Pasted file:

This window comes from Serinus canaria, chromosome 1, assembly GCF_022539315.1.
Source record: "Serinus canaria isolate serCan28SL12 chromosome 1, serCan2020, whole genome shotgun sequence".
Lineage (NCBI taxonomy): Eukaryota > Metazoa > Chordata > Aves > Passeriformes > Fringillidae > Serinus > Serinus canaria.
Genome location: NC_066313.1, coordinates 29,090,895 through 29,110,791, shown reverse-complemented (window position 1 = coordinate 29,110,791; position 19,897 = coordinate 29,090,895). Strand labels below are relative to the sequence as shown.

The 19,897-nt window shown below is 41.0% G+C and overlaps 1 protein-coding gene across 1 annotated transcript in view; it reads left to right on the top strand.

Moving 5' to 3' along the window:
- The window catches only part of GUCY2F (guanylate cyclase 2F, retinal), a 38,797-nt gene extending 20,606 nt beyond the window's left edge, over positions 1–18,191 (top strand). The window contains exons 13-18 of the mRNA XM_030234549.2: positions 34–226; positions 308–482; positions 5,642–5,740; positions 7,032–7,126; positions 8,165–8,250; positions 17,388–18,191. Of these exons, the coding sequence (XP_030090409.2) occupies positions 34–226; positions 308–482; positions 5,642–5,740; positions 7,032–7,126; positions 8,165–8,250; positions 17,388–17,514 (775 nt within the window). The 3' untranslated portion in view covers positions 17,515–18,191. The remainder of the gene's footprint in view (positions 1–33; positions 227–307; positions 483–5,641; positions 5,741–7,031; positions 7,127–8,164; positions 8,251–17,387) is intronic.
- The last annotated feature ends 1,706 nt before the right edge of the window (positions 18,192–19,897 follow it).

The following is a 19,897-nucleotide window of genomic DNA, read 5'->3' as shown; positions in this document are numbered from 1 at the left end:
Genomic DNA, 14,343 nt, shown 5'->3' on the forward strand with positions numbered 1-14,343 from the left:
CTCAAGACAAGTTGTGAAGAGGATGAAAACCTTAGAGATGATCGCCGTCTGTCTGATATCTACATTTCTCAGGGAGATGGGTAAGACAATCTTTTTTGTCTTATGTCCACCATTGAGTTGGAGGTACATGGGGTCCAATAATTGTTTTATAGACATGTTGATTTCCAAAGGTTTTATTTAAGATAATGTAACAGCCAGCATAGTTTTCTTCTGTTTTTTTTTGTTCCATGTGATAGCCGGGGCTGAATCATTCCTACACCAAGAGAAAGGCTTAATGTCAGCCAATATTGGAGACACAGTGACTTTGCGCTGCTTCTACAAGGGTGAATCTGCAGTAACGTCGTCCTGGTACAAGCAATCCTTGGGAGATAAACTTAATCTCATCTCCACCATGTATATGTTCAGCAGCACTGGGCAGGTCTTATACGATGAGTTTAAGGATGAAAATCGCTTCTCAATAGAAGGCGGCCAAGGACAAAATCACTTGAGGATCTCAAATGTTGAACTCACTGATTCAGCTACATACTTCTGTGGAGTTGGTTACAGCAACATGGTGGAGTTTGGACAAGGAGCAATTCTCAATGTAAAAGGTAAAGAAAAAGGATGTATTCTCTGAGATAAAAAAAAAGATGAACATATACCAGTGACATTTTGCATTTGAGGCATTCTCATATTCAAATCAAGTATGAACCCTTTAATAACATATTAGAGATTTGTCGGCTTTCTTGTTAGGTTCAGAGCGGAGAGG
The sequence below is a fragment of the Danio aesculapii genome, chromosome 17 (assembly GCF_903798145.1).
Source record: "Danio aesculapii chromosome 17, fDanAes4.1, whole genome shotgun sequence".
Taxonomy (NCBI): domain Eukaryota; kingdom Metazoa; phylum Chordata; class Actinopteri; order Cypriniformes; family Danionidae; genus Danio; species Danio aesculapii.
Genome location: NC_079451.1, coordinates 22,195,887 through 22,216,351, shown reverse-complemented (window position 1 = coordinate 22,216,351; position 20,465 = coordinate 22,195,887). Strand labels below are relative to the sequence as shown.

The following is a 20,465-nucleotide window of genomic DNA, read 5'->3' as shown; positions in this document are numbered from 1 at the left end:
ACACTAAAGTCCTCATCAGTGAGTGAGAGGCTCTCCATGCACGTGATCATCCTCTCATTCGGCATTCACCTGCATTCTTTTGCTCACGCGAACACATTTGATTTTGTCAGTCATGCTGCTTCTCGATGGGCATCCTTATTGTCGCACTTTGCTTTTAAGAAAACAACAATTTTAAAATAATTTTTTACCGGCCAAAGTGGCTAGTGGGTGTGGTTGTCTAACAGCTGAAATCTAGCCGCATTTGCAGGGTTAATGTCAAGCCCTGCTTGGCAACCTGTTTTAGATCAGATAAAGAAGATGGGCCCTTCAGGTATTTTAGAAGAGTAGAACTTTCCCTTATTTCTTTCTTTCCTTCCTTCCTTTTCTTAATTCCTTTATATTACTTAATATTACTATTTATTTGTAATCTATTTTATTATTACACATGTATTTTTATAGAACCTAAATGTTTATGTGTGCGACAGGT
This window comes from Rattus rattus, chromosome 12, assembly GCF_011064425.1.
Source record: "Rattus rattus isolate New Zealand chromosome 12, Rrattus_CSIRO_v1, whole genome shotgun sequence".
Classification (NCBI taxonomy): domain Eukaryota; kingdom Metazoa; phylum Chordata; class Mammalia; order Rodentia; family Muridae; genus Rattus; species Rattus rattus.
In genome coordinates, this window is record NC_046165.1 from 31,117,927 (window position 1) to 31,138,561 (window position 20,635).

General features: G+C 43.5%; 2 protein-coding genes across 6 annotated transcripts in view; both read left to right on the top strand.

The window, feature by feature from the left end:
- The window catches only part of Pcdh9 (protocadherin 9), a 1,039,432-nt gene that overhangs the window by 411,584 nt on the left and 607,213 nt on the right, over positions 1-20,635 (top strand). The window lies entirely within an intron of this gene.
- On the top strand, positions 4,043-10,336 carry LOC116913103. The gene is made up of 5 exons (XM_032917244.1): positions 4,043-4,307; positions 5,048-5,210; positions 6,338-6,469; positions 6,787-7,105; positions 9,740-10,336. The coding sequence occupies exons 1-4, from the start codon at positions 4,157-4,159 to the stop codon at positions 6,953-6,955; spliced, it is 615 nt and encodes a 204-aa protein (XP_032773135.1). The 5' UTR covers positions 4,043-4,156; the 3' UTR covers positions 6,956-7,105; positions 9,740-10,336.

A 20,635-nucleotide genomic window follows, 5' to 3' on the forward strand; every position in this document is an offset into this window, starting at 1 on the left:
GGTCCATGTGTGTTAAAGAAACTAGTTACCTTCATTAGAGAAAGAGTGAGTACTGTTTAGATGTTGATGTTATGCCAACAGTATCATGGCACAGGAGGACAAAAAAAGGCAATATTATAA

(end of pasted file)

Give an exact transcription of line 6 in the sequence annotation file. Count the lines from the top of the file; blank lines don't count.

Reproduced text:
Moving 5' to 3' along the window: